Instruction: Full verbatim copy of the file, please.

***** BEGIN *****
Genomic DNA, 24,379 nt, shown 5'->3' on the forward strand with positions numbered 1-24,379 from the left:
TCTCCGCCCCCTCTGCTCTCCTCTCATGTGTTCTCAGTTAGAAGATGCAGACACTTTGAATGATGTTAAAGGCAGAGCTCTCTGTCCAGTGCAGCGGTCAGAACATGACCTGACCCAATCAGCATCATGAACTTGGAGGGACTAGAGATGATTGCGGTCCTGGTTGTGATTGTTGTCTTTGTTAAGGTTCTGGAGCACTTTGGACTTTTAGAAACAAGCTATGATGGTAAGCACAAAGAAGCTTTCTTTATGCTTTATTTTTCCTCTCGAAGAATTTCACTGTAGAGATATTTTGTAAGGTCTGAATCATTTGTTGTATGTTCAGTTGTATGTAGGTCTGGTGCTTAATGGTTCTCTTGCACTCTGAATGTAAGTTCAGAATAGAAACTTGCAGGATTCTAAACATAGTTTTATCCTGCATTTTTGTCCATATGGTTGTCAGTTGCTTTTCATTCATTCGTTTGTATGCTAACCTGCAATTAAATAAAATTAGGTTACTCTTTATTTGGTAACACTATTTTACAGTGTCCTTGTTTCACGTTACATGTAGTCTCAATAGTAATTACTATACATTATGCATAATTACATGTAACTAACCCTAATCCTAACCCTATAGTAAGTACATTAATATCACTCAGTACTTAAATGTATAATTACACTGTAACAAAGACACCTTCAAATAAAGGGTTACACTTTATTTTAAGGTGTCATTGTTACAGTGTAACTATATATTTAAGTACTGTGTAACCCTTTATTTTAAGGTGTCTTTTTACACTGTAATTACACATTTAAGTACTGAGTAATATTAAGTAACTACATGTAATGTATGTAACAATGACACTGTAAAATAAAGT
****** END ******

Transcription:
Genomic DNA, 24,379 nt, shown 5'->3' on the forward strand with positions numbered 1-24,379 from the left:
TCTCCGCCCCCTCTGCTCTCCTCTCATGTGTTCTCAGTTAGAAGATGCAGACACTTTGAATGATGTTAAAGGCAGAGCTCTCTGTCCAGTGCAGCGGTCAGAACATGACCTGACCCAATCAGCATCATGAACTTGGAGGGACTAGAGATGATTGCGGTCCTGGTTGTGATTGTTGTCTTTGTTAAGGTTCTGGAGCACTTTGGACTTTTAGAAACAAGCTATGATGGTAAGCACAAAGAAGCTTTCTTTATGCTTTATTTTTCCTCTCGAAGAATTTCACTGTAGAGATATTTTGTAAGGTCTGAATCATTTGTTGTATGTTCAGTTGTATGTAGGTCTGGTGCTTAATGGTTCTCTTGCACTCTGAATGTAAGTTCAGAATAGAAACTTGCAGGATTCTAAACATAGTTTTATCCTGCATTTTTGTCCATATGGTTGTCAGTTGCTTTTCATTCATTCGTTTGTATGCTAACCTGCAATTAAATAAAATTAGGTTACTCTTTATTTGGTAACACTATTTTACAGTGTCCTTGTTTCACGTTACATGTAGTCTCAATAGTAATTACTATACATTATGCATAATTACATGTAACTAACCCTAATCCTAACCCTATAGTAAGTACATTAATATCACTCAGTACTTAAATGTATAATTACACTGTAACAAAGACACCTTCAAATAAAGGGTTACACTTTATTTTAAGGTGTCATTGTTACAGTGTAACTATATATTTAAGTACTGTGTAACCCTTTATTTTAAGGTGTCTTTTTACACTGTAATTACACATTTAAGTACTGAGTAATATTAAGTAACTACATGTAATGTATGTAACAATGACACTGTAAAATAAAGT